While literally hundreds of thousands of people are signing the r-word: spread the word to end the word pledge, I thought readers of Mama Lewis might be interested in a few things they could do that would really help disabled people. Despite the campaign’s good intentions, I found it objectionable. But then, I find anything objectionable that is purported to help disabled people and doesn’t. By all means, readers, don’t use the word “retard” – but then, I’m betting you don’t use derogatory terms about disabled people anyway simply because you read this blog. Likewise, I doubt any of the thousands who signed the petition do. In the meantime, while we all wait for the removal of the word “retard” to improve the lives of disabled people everywhere, here are a few real things you can do to help them now: 1. Want to sign a petition? It’s just as easy as signing a pledge except it may actually make a difference to the lives of disabled people. Sign this one to stop the British government removing legal aid funding from the needy. 2. Want to donate to a good cause? May’s old school Small Steps is a very small charity that relies entirely on donations. They provide guidance families like ours, along with physio, sensory activities, songs and fun. Even a small donation would go a long way to help them, help more cuties like May. 3. Want to change people’s perceptions? Why not start with your own children? Take them to activities, nursery or schools that include disabled children in their normal sessions. The children in May’s nursery love her and don’t think she is strange in the least because she does every activity right alongside them. 4. Want to be attend an event? Nordoff-Robbins has music therapy centers all over the country. May’s once a week sessions have been key to her communication and reaching – not to mention she LOVES it. Attend one of their glamorous fundraising events or concerts where you can meet sporting and music legends. 5. Want to hire someone? Consider a disabled person for the role. I don’t know how you could help a person more than giving them employment, purpose and pride in a job well done. Finally, it’s a long shot – but today the British government announced closures of many of the Remploy factories around Britain that specifically employ disabled people. Almost 2,000 people will lose their livelihoods. If you are filthy rich – now is the time to snatch one of those factories up and make a difference to an entire community of people who will be left most certainly without work. That would prove that the Torie’s Big Society exists and I’m willing to eat my words gratefully if it...

Read More

This week I’m… singing scales.

Posted on Feb 18, 2012 | 2 comments

This week I’m… singing scales.

My biggest fans. And yes, my voice merits this level of adoration. Just call me Julie Andrews. I’m no one trick pony. I’m a triple threat; I can sing, dance AND act. Okay. I can hum a tune, drunk dance AND act nasty – but only if you park in a disabled spot and you aren’t disabled. grrrrrr. Thank goodness for children. They think you are God’s gift to entertainment. My baby, Ieuan, adores me in much the same way as the Beatles experienced on their first tour of America. And, May can spend hours, literally, singing with me. See! She thinks I can sing! Our concerts consist of “ahhhhh” hitting the same note over and over again. Sometimes, our collaborations vary with me patting her mouth or flicking her lips with my finger making “ahhhhh” into a pseudo Indian war-cry. She loves it! Plus, we are almost always cuddling while we do this. We both love that! Tonight, I thought I’d go for some extreme singing and pull out that old Julie Andrew’s classic Do-Re-Mi. When that got no response, I cut out the middle man and just did scales. In one of those miraculous moments that mothers like me wait months for, music therapy paid off tonight. I set to moving up the scales. May remained on the lower end of the octave. When I reached the top, she stopped. She listened as I screeched through the higher notes. Then, she laughed herself silly. Now, you might say that she had a revelation about her tone-deaf mama. However, as I sang my way up and down the scales once more, she started singing with me, still on her lower note. As I peaked shakily at the top, she changed her note and squeaked along with me. I stopped. She laughed herself silly again. I did it again. She did it again. May is listening and trying to match my sounds. She is a gorgeous little diva in the tradition of Mariah Carey. Better than Mariah, because May is testing out a new form of communication – call and response – and Mariah just likes the classic combo of squeaking out high notes while wearing a boob tube. Sometimes May just astounds...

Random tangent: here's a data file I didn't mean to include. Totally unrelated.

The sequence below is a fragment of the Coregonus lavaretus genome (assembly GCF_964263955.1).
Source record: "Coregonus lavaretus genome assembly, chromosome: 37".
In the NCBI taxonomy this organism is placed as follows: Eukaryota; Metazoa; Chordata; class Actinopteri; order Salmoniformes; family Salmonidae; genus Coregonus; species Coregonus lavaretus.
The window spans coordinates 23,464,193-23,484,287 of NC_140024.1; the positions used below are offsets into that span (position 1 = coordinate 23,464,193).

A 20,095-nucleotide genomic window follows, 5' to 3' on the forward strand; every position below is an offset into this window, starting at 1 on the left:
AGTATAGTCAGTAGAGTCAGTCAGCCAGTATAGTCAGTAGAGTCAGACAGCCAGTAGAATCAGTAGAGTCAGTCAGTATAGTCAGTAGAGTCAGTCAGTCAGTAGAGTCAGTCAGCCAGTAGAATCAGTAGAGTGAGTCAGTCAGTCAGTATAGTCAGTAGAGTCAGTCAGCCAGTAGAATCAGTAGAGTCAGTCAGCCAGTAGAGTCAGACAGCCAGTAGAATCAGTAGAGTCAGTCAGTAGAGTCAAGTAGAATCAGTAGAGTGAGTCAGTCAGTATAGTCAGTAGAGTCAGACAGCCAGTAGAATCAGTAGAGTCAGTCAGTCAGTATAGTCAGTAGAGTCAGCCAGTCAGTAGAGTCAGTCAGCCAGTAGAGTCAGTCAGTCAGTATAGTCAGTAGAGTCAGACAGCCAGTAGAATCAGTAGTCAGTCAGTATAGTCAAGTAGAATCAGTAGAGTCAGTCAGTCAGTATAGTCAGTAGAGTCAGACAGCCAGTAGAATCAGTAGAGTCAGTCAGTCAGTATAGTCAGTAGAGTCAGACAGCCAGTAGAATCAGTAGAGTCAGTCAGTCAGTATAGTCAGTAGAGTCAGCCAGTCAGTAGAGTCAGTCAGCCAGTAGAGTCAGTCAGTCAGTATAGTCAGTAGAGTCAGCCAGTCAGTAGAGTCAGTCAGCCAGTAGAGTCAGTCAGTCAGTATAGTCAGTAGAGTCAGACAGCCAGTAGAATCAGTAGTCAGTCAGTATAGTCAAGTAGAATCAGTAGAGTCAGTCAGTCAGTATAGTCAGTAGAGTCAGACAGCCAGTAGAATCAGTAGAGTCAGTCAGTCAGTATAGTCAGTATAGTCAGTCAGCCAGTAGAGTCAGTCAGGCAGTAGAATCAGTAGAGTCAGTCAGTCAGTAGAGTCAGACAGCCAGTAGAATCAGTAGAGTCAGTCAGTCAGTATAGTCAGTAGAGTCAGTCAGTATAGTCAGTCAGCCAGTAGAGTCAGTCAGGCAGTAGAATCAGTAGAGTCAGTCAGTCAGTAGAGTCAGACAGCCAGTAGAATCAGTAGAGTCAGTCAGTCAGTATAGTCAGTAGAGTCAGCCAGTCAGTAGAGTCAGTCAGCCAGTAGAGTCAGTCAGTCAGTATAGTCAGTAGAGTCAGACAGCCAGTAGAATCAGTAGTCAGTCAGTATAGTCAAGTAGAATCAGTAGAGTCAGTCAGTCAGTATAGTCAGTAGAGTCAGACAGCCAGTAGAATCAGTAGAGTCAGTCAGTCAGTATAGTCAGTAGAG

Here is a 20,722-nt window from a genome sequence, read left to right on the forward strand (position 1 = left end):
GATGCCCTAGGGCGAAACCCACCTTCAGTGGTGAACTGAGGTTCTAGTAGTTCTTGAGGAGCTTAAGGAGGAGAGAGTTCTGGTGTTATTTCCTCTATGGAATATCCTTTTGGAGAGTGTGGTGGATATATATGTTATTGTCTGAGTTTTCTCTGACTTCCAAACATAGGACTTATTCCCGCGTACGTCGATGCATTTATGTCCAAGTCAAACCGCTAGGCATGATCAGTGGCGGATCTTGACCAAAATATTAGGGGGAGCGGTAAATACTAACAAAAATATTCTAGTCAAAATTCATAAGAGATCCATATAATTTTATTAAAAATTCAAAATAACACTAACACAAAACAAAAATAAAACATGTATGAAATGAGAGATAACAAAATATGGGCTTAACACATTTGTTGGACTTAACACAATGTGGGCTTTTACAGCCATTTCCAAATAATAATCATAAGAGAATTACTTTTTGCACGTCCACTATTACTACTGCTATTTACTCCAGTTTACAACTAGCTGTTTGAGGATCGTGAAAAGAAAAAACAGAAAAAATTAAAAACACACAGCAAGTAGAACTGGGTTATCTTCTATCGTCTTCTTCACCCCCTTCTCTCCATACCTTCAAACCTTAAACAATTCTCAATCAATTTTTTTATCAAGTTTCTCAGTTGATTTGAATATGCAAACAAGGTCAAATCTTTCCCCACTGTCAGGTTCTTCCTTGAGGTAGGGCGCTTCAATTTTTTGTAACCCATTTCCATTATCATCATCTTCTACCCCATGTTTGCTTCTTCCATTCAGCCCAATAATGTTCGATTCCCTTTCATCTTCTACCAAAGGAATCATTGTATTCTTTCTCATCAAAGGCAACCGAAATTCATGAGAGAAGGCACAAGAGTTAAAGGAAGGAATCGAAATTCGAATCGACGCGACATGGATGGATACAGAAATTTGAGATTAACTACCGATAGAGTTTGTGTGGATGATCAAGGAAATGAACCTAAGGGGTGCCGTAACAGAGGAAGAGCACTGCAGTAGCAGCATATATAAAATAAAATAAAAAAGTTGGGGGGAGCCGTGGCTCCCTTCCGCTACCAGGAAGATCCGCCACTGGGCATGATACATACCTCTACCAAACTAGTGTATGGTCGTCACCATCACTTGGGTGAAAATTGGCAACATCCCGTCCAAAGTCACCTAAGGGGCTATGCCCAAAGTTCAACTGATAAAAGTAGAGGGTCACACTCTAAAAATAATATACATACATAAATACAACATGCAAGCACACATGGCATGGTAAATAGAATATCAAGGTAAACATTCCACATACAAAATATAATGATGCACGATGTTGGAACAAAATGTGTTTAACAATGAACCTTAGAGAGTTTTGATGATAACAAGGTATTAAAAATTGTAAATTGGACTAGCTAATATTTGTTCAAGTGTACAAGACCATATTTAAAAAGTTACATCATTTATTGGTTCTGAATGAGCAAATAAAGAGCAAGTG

Read More